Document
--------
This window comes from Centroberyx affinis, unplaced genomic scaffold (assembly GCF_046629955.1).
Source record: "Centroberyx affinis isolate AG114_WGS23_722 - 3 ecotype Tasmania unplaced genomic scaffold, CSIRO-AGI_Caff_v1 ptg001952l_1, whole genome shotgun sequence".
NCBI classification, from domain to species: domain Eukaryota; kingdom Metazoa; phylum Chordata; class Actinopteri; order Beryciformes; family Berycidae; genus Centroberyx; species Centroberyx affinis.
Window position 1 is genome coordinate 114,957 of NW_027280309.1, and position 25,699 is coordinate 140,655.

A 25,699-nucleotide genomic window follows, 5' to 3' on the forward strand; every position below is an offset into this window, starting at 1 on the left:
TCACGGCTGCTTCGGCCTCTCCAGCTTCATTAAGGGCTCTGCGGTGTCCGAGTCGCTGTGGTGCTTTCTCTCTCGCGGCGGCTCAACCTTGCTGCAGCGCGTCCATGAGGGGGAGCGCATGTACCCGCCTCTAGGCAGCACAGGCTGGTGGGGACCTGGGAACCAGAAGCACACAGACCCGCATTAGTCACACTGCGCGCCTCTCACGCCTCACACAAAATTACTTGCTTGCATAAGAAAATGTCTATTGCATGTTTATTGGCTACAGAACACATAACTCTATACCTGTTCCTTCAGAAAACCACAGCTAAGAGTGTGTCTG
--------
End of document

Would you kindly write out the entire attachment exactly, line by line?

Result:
This window comes from Centroberyx affinis, unplaced genomic scaffold (assembly GCF_046629955.1).
Source record: "Centroberyx affinis isolate AG114_WGS23_722 - 3 ecotype Tasmania unplaced genomic scaffold, CSIRO-AGI_Caff_v1 ptg001952l_1, whole genome shotgun sequence".
NCBI classification, from domain to species: domain Eukaryota; kingdom Metazoa; phylum Chordata; class Actinopteri; order Beryciformes; family Berycidae; genus Centroberyx; species Centroberyx affinis.
Window position 1 is genome coordinate 114,957 of NW_027280309.1, and position 25,699 is coordinate 140,655.

A 25,699-nucleotide genomic window follows, 5' to 3' on the forward strand; every position below is an offset into this window, starting at 1 on the left:
TCACGGCTGCTTCGGCCTCTCCAGCTTCATTAAGGGCTCTGCGGTGTCCGAGTCGCTGTGGTGCTTTCTCTCTCGCGGCGGCTCAACCTTGCTGCAGCGCGTCCATGAGGGGGAGCGCATGTACCCGCCTCTAGGCAGCACAGGCTGGTGGGGACCTGGGAACCAGAAGCACACAGACCCGCATTAGTCACACTGCGCGCCTCTCACGCCTCACACAAAATTACTTGCTTGCATAAGAAAATGTCTATTGCATGTTTATTGGCTACAGAACACATAACTCTATACCTGTTCCTTCAGAAAACCACAGCTAAGAGTGTGTCTG